IRS Notice CP 2000 is referred to as the Notice of Proposed Adjustment for Underpayment/Overpayment and is among the most common notices sent out by the IRS.
The IRS compares the information reported by employers, banks, businesses and other payers on forms W-2, 1098, 1099, etc., with income and deductions reported on your income tax return. If you failed to report any income, payments, and/or credits (or if you overstated certain deductions) on an income tax return, you may receive a Notice CP-2000.
The notice informs you of the proposed adjustments to income, payments, credits, or deductions, and the adjusted amount of tax due (or to be refunded to you). The first page of the CP-2000 is called the “Summary Page”. It provides a brief summary of the notice and instructions on what you should do to determine if you agree or disagree with the proposed changes.
The notice will show the adjustments proposed by the IRS, the amounts you reported on your original return, and the amounts reported to the IRS by the payer. The notice will also provide the name of the payer, the payer’s ID number, the type of document that was issued (i.e.; W-2, 1099), and the Social Security number of the person to whom the document was issued. Based on the adjustments to your income, the notice proposes either an increase or decrease to your tax liability (or an increase to the amount of your refund due). Be sure that you review this information carefully to verify its accuracy.
The notice includes a response page on which you should indicate whether you agree or disagree with the proposed adjustments. On the response page, you may authorize someone other than yourself to discuss with or to provide information to the IRS regarding the proposed changes. This page should be attached to your response.
If you agree with the proposed adjustments, sign the response and return it in the enclosed envelope. Notice that the proposed tax listed on the notice may not include any interest and/or penalty that you may owe. You may pay the amount you owe within 30 days from the date of notice, or you may send the signed consent without payment, and the IRS will bill you for the amount due plus additional penalty and/or interest charges. You may request a payment arrangement to pay the amount you owe. If you wish to pay in installments, you should complete and return the installment request form enclosed in the notice and return it with your response page. You will be contacted later with payment information. If an installment agreement is approved, you will be charged a fee. Do not file an amended return Form 1040X, for the tax year shown in the upper right hand corner of page 1. These are only proposed adjustments and the tax liability is not yet assessed. The IRS will correct this tax year when they receive your response. If the same or other errors occurred in any prior or subsequent years as those listed on the CP-2000, you may wish to file an amended return in order to prevent or reduce the accrual of penalties. You should consult a CPA or tax attorney with IRS experience to provide you with IRS tax help in filing an amended return.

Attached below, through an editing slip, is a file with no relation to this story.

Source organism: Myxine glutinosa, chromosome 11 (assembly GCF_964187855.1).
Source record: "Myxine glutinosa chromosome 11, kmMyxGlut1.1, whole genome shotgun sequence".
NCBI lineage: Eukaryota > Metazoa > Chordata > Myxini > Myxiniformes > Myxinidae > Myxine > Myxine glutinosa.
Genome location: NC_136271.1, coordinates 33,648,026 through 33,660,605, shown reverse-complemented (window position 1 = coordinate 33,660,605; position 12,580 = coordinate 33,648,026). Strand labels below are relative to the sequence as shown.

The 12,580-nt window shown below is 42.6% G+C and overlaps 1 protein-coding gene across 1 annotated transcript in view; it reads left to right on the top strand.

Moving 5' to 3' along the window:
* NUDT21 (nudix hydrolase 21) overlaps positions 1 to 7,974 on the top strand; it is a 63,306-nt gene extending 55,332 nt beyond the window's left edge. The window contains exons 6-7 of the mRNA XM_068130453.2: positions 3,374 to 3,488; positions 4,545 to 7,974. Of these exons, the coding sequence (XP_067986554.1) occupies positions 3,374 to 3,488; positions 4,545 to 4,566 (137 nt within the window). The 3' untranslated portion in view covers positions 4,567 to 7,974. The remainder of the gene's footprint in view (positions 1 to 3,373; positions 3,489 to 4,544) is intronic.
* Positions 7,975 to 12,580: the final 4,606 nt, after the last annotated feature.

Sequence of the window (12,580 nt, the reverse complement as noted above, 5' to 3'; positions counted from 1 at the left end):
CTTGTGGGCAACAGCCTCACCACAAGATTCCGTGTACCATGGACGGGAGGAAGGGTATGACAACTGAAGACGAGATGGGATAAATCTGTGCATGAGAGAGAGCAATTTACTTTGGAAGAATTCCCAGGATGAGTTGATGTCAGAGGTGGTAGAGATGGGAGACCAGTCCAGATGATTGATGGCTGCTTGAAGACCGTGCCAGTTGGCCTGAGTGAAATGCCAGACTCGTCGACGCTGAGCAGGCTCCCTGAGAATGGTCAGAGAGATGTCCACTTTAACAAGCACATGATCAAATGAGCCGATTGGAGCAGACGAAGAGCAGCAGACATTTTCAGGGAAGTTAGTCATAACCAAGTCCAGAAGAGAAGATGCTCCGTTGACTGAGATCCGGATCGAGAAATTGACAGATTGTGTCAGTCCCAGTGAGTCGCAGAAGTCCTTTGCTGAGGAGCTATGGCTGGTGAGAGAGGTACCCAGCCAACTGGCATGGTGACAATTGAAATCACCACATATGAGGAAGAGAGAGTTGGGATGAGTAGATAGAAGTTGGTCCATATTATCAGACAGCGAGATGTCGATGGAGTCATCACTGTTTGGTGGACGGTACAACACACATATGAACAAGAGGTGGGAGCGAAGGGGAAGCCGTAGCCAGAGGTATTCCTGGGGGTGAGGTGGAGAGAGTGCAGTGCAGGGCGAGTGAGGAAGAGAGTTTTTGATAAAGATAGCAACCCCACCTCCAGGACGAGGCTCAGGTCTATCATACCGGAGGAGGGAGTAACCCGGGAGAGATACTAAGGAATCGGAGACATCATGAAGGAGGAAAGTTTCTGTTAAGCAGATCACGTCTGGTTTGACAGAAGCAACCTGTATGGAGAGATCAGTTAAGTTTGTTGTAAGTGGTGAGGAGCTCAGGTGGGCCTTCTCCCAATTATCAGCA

If you do not agree with any part of the notice, do not sign the notice. Instead, check Option 2 or 3, on the response page, explain in a signed statement why you do not agree, attach the statement and supporting documentation for consideration to the response page, and submit the response page and attachment to the IRS. Include your phone number with area code and the best time of day to call.
You must respond within 30 days of the date of the notice or 60 days if you live outside the United States. Send your response, a copy of the notice you received, and any other necessary documents (for example, a signed statement of disagreement and supporting documents) to the address on the notice.
If the IRS does not hear from you within the 30 or 60 day period, a statutory notice of deficiency will be issued and additional interest will be charged.
It has been our experience that many of the proposed adjustments contained in Notice CP-2000 may be incorrect. You should consult a tax professional with experience in IRS collection matters and audit representation to respond to IRS notices you receive and provide you with tax relief.